A notary public is authorized to notarize signatures. They are not proving that the content of a document is true or genuine. They are simply witnessing and approving the signature itself. In the past, the notary and the person signing needed to be in the same room.
However, with Colorado’s new rules, a notary may notarize a document (attesting that the signature is genuine) remotely. The conditions of remote notarization are set forth below. After reading them, one must wonder if this is even worth it. Time will tell. Among other things, the entire transaction must be recorded, including a litany of statements about the event. The recording must then be saved for 10 years. While remote notarization may be the future, the future looks to be a major hassle including, the obligation of paying remote notary providers for the privilege of letting them record (and possibly even sell) the notary data.
The conditions of remote notarization in Colorado
NOTARY MUST BE APPROVED FOR REMOVE SERVICES
A notary must be approved as a remote notary before they may perform remote notarizations. You must already be an approved notary and be in the Secretary of State’s online database BEFORE you may apply to become a remote notary. This includes taking the remote notary training and exam.
A notary public Is NOT allowed to perform remote services unless approved as a remote notary. So too, no notary MUST become a remote notary. The notary can decide if they want to take this step. In addition, any notary has the right to refuse to notarize something for any reason, or for no reason at all. See section 24-21-508, C.R.S.
AN APPROVED PROVIDER’S TECHNOLOGY RECORDS THE NOTARIZATION
A notary must use a “provider” that offers the technology to record the notarization. Providers must be approved with the Secretary of State before offering remote notary services in the state of Colorado. The current list of approved providers is kept on the Secretary of State website. Before performing a remote notarization, it is the notary’s responsibility to verify that the provider technology allows the audio-video recording and storage of the remote notarization and otherwise complies with existing remote notarization requirements. Most providers will charge for services.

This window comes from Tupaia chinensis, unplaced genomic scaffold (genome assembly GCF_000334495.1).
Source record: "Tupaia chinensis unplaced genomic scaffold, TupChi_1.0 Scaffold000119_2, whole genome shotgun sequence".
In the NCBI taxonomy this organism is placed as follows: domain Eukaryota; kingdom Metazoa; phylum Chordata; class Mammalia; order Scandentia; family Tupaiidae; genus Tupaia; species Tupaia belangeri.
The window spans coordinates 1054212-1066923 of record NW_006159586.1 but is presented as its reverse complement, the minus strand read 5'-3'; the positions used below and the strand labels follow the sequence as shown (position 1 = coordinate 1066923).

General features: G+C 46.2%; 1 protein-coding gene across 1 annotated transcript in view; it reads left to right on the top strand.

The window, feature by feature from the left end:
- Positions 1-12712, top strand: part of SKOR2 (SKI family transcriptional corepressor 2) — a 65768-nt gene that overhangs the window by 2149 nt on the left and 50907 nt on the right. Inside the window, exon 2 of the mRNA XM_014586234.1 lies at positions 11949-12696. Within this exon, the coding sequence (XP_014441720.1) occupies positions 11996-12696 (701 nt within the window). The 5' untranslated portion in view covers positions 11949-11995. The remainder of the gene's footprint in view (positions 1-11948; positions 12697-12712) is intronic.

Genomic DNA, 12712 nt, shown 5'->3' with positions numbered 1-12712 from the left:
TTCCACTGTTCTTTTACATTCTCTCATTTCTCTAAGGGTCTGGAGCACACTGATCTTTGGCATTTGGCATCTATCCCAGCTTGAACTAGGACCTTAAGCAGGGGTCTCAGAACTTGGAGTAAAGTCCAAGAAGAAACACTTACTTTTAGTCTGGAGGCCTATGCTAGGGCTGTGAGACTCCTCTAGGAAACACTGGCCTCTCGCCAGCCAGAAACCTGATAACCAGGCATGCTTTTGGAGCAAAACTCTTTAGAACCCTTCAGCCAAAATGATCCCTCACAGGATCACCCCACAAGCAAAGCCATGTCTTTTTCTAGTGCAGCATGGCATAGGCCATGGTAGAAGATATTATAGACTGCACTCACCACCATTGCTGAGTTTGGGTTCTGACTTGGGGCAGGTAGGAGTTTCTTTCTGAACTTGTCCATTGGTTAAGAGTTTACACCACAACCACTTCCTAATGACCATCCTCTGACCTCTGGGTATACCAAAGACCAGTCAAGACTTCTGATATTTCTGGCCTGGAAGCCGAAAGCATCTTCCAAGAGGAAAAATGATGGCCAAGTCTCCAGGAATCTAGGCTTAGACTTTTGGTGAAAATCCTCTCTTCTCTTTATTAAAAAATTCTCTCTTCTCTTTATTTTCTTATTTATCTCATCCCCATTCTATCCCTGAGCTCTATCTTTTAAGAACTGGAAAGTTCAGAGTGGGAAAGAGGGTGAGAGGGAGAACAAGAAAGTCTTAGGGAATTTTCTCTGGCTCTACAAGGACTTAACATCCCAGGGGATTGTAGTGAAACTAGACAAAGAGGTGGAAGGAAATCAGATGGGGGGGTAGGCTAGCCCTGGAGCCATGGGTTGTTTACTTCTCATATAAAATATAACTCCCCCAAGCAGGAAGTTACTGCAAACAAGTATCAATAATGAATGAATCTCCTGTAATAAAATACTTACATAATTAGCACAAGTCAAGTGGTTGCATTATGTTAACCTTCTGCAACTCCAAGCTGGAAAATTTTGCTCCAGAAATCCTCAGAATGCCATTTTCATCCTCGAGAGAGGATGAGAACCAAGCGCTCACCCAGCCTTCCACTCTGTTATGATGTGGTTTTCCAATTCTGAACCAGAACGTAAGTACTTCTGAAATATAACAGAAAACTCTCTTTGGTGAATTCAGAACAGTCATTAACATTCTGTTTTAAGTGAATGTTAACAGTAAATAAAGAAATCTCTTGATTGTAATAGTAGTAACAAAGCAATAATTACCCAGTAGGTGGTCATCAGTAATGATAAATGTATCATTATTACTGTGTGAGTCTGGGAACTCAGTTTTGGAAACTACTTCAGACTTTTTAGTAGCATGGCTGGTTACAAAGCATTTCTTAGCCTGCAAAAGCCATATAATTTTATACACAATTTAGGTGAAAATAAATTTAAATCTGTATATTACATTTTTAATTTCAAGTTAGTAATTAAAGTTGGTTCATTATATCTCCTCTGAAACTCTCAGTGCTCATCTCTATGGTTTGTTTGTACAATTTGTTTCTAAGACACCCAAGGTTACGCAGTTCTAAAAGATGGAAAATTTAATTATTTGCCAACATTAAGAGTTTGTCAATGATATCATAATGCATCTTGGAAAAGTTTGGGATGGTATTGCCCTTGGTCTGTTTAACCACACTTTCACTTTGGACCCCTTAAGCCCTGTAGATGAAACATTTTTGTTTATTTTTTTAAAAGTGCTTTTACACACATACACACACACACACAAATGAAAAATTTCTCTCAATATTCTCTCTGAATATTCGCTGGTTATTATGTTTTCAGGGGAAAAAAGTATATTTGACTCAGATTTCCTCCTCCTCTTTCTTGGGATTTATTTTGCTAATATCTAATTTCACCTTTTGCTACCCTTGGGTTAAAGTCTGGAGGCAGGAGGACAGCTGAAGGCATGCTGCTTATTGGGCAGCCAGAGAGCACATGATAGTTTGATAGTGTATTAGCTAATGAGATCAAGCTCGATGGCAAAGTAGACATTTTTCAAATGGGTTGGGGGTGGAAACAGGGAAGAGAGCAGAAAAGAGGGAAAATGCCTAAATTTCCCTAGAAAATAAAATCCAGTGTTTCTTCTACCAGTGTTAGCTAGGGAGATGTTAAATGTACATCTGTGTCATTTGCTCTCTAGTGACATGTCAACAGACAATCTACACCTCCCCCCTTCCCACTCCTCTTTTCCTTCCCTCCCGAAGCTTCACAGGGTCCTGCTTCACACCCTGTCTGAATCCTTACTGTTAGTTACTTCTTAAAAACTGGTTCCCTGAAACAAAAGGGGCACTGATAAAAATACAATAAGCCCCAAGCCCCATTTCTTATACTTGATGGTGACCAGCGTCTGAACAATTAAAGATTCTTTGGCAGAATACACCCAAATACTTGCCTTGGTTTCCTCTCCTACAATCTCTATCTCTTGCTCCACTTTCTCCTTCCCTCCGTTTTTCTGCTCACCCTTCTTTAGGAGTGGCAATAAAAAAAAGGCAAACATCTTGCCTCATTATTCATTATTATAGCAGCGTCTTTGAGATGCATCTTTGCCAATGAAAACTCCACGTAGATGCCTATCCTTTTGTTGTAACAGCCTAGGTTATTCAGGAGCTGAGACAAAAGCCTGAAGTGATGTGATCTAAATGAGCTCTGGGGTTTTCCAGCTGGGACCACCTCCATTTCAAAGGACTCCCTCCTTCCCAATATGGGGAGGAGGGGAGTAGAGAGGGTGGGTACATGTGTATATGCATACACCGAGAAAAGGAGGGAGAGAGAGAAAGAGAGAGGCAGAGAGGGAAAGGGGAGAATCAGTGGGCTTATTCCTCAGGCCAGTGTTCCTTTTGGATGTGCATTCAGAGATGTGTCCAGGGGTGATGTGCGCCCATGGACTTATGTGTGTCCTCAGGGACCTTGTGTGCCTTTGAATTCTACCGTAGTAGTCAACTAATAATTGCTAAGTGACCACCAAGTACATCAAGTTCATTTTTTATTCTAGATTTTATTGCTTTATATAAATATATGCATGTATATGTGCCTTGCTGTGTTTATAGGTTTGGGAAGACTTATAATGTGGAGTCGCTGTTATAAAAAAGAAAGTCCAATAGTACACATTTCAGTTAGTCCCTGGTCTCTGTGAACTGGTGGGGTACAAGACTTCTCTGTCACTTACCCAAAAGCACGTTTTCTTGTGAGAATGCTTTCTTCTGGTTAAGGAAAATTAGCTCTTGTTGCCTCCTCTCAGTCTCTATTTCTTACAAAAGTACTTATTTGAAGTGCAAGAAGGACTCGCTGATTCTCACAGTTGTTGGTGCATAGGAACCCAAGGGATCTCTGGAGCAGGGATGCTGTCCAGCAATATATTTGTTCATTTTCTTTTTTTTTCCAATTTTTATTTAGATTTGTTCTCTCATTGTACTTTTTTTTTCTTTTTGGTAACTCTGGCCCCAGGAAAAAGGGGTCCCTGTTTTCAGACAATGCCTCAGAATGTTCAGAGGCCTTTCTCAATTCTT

RECORDING MUST BE DONE IN REAL TIME
A notary cannot simply notarize a document after watching a previously recorded or taped audio-video recording of a person signing or acknowledging a document. The notary must witness the act in “real-time.” The notary and the remotely located signing party must be able to “see and hear each other substantially simultaneously and without interruption or disconnection.” The entire interaction, including the remote notarization, must be recorded.
RECORDING MUST BE APPROVED BY SIGNING PARTIES AND SECURELY STORAGE
The notary must record each remote notarization in their tamper-evident electronic journal unless the notary meets all of the statutory exception requirements in section 24-21-519(10)(c), C.R.S. Additionally, the notary must include the provider used for the remote notarization. Notaries keeping a paper journal will need to keep an additional tamper-evident electronic journal for remote notarizations.
The remote notarization must be recorded and the audio-video recording must be securely stored for 10 years. The recording may be stored using the same methods as the journal.
Recording the remote notarization is NOT optional. A notary may NOT perform a remote notarization if the remotely located individual does not want or agree to be recorded. Before actually recording the notarization, the notary public must first tell the remotely located individual that the notarization will be recorded and the details of its storage, including where and for how long it will be stored. The remote notary must also obtain the remotely located individual’s verbal agreement to both the recording and storage of the recording.